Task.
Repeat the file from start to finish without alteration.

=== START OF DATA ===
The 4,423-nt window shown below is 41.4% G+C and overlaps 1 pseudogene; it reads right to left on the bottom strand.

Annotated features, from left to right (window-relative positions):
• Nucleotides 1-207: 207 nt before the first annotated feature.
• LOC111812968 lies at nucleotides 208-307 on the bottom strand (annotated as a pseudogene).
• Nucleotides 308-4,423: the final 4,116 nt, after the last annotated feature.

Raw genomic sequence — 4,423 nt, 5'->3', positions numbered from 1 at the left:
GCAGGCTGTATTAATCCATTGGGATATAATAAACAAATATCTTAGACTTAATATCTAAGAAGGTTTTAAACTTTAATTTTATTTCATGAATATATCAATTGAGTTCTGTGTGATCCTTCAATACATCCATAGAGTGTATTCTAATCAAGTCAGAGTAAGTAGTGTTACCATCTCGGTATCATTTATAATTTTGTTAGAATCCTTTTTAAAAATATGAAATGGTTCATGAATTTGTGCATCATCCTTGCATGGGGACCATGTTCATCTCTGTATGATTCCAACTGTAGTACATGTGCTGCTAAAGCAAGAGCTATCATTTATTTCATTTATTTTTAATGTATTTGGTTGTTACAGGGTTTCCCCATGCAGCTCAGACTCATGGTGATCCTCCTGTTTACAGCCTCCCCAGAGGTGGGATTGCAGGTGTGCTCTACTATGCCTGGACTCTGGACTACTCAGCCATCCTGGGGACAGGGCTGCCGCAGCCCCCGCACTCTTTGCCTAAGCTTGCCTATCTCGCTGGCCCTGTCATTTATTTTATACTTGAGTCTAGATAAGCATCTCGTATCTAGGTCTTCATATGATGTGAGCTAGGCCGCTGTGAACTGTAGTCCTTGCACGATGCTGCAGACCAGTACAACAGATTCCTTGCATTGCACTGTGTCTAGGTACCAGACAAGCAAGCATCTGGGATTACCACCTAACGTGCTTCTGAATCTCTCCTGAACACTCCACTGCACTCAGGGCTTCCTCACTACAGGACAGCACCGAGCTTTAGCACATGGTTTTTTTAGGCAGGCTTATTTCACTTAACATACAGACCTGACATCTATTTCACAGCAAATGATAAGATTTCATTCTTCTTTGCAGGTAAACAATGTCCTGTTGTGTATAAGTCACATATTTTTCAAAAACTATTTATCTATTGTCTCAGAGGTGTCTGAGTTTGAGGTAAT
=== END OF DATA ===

The 4,423-nt window shown below is 41.4% G+C and overlaps 1 pseudogene; it reads right to left on the bottom strand.

Annotated features, from left to right (window-relative positions):
• Nucleotides 1-207: 207 nt before the first annotated feature.
• LOC111812968 lies at nucleotides 208-307 on the bottom strand (annotated as a pseudogene).
• Nucleotides 308-4,423: the final 4,116 nt, after the last annotated feature.

Raw genomic sequence — 4,423 nt, 5'->3', positions numbered from 1 at the left:
GCAGGCTGTATTAATCCATTGGGATATAATAAACAAATATCTTAGACTTAATATCTAAGAAGGTTTTAAACTTTAATTTTATTTCATGAATATATCAATTGAGTTCTGTGTGATCCTTCAATACATCCATAGAGTGTATTCTAATCAAGTCAGAGTAAGTAGTGTTACCATCTCGGTATCATTTATAATTTTGTTAGAATCCTTTTTAAAAATATGAAATGGTTCATGAATTTGTGCATCATCCTTGCATGGGGACCATGTTCATCTCTGTATGATTCCAACTGTAGTACATGTGCTGCTAAAGCAAGAGCTATCATTTATTTCATTTATTTTTAATGTATTTGGTTGTTACAGGGTTTCCCCATGCAGCTCAGACTCATGGTGATCCTCCTGTTTACAGCCTCCCCAGAGGTGGGATTGCAGGTGTGCTCTACTATGCCTGGACTCTGGACTACTCAGCCATCCTGGGGACAGGGCTGCCGCAGCCCCCGCACTCTTTGCCTAAGCTTGCCTATCTCGCTGGCCCTGTCATTTATTTTATACTTGAGTCTAGATAAGCATCTCGTATCTAGGTCTTCATATGATGTGAGCTAGGCCGCTGTGAACTGTAGTCCTTGCACGATGCTGCAGACCAGTACAACAGATTCCTTGCATTGCACTGTGTCTAGGTACCAGACAAGCAAGCATCTGGGATTACCACCTAACGTGCTTCTGAATCTCTCCTGAACACTCCACTGCACTCAGGGCTTCCTCACTACAGGACAGCACCGAGCTTTAGCACATGGTTTTTTTAGGCAGGCTTATTTCACTTAACATACAGACCTGACATCTATTTCACAGCAAATGATAAGATTTCATTCTTCTTTGCAGGTAAACAATGTCCTGTTGTGTATAAGTCACATATTTTTCAAAAACTATTTATCTATTGTCTCAGAGGTGTCTGAGTTTGAGGTAAT